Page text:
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REVULSION at the Tory government’s choice to let 1.4 million children go hungry during the school holidays was expressed from all quarters yesterday.
MPs, councils, charities, businesses, churches and even a Premier League club showed their contempt for the decision not to extend free school meals, offering to step in and ensure that no child goes hungry during this week’s half-term break.
PM Boris Johnson also faced a growing revolt from Tory backbenchers as ministers continued to resist demands for a U-turn.
Labour said that if the government did not reverse its decision, it would force another vote on the issue in the Commons. The opposition was defeated on the issue last Wednesday, by 322 votes to 261.
In a letter to Education Secretary Gavin Williamson, shadow education secretary Kate Green said that Labour “will not give up on the fight to ensure that no child goes to bed hungry.”
Ms Green recalled the appalling comments of the Tories’ Mansfield MP Ben Bradley, who recently suggested on social media that summer school meal money had effectively funded “crack dens” and “brothels.”
She also referred to Selaine Saxby, Tory MP for North Devon, who criticised businesses in her area for providing free meals to children during school holidays.
The campaign to fund meals for poor and vulnerable children during the school holidays was launched by Manchester United and England footballer Marcus Rashford.
In September he set up a child food poverty taskforce which set out a plan to ensure that every child is fed.
Ms Green called for Mr Williamson, Mr Johnson and Chancellor Rishi Sunak to meet the taskforce to discuss its proposals.
Mr Rashford’s parliamentary petition to end child food poverty has received more than 800,000 signatures, while the striker said he was “truly overwhelmed” that 1,000 organisations have pledged to provide free meals to children.
More than 50 local authorities have pledged to provide meals during school holidays.
From Barnsley to Basildon, Hackney to Hull, Lambeth to Liverpool and Rotherham to Redbridge, local authorities defied the government’s heartless decision by pledging to feed local children.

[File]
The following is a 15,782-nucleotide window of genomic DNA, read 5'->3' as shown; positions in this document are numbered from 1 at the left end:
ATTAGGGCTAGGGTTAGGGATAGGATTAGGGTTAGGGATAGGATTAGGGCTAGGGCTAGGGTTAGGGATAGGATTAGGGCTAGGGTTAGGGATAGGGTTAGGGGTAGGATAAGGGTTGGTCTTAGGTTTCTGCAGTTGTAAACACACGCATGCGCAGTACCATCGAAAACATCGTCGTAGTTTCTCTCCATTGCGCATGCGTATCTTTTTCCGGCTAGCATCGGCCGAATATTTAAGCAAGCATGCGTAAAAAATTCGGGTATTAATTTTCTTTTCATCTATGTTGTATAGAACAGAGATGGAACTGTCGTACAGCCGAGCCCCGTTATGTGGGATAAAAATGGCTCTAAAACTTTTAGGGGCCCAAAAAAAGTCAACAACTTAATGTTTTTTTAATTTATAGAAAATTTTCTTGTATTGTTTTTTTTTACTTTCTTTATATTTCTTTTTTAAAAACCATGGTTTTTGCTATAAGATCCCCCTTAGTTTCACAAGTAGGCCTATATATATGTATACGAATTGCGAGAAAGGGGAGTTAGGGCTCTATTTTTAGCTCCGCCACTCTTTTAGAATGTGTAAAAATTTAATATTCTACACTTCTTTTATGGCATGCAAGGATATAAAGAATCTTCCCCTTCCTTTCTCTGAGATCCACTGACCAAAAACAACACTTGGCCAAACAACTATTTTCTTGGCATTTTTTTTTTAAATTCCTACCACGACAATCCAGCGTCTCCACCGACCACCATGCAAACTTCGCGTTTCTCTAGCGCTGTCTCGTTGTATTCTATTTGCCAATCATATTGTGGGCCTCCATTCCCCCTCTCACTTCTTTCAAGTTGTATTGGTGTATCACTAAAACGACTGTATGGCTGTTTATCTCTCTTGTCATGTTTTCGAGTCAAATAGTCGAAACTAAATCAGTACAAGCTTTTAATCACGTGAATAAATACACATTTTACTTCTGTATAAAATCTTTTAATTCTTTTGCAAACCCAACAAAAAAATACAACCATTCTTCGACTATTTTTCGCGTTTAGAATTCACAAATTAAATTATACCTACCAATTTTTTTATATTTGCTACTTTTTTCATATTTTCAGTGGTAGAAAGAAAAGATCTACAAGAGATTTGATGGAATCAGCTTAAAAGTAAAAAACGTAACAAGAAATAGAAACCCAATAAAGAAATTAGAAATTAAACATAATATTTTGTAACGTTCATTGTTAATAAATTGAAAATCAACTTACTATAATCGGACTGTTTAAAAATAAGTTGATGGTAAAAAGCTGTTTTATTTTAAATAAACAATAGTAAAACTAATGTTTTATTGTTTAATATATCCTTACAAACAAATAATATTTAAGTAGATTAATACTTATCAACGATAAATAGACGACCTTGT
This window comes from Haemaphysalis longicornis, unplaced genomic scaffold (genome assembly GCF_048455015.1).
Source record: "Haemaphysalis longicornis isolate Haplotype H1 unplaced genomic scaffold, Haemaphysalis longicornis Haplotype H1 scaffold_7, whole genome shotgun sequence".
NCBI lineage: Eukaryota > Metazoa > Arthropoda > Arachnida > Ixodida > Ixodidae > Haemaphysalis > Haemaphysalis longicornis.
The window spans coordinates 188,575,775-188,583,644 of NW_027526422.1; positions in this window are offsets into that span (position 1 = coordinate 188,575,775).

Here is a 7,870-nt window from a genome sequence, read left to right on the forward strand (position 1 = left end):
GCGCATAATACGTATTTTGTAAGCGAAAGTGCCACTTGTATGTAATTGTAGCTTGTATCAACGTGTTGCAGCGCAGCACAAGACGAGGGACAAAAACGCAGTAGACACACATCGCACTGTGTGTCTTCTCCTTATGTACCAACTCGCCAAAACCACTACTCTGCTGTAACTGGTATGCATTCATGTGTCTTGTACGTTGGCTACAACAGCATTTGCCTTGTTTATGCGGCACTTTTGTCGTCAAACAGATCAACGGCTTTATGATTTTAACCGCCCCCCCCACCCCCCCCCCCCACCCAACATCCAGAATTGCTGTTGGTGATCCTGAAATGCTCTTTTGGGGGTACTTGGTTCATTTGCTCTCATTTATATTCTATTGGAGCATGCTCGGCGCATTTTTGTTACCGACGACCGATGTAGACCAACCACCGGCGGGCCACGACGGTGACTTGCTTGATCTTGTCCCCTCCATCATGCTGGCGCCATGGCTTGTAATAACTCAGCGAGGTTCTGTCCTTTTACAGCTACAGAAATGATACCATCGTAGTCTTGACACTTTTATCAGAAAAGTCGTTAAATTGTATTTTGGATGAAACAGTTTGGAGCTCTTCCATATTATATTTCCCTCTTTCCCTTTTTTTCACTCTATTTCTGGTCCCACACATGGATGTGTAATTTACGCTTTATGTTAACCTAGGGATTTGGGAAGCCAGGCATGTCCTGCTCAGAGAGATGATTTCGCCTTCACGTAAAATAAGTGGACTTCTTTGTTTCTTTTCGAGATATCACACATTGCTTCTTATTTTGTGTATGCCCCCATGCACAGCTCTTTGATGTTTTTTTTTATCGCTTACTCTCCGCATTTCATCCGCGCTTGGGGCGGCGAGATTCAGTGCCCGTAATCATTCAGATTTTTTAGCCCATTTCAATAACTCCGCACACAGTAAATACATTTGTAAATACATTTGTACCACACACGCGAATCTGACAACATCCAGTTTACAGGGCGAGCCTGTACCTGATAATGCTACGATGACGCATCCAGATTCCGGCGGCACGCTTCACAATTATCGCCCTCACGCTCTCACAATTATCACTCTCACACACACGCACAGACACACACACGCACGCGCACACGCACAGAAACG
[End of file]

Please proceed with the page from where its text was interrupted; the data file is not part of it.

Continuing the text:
Even some Tory councils revolted against the government, among them the London borough of Kensington and Chelsea.
In the north of England, where Tier 3 coronavirus restrictions have left hundreds of thousands of workers laid off on just 67 per cent of their wages, Manchester City Council said it would ensure that about 28,000 children entitled to free school meals — 31 per cent of Manchester’s school population — will get a daily meal during the holidays.
Cllr Garry Bridges said: “Marcus Rashford is right — no child should be going hungry during school holidays. We’re determined to make sure that no children go hungry on our watch.”
Sheffield City Council in South Yorkshire, where Tier 3 restrictions were imposed at the weekend, said it would provide free meals.
Sheffield Trades Union Council secretary Martin Mayer welcomed the move and said: “It is truly shocking that this Tory government has the audacity to vote against Marcus Rashford’s free school meals campaign, yet finds billions to pay for fat contracts to big business, fund the Eat Out to Help Out scheme and award themselves a hefty pay rise.
“It is quite right that the Tories’ action has been dubbed ‘Starve a Kid to Save a Quid’.”
Premier League club Leeds United pledged £25,000 towards ensuring that the city’s vulnerable children do not go hungry.
Sir Bernard Jenkin, chairman of the Commons liaison committee of senior Tory MPs, said: “I think we have to admit that we have misunderstood the mood of the country here.”
And former defence minister Tobias Ellwood said he regretted voting with the government last week. He said that extending free school meals offered a “simple and practical vehicle” for providing support to families.
But Northern Ireland Secretary Brandon Lewis defended the government’s position and insisted that people have received the support they need during the school holidays.
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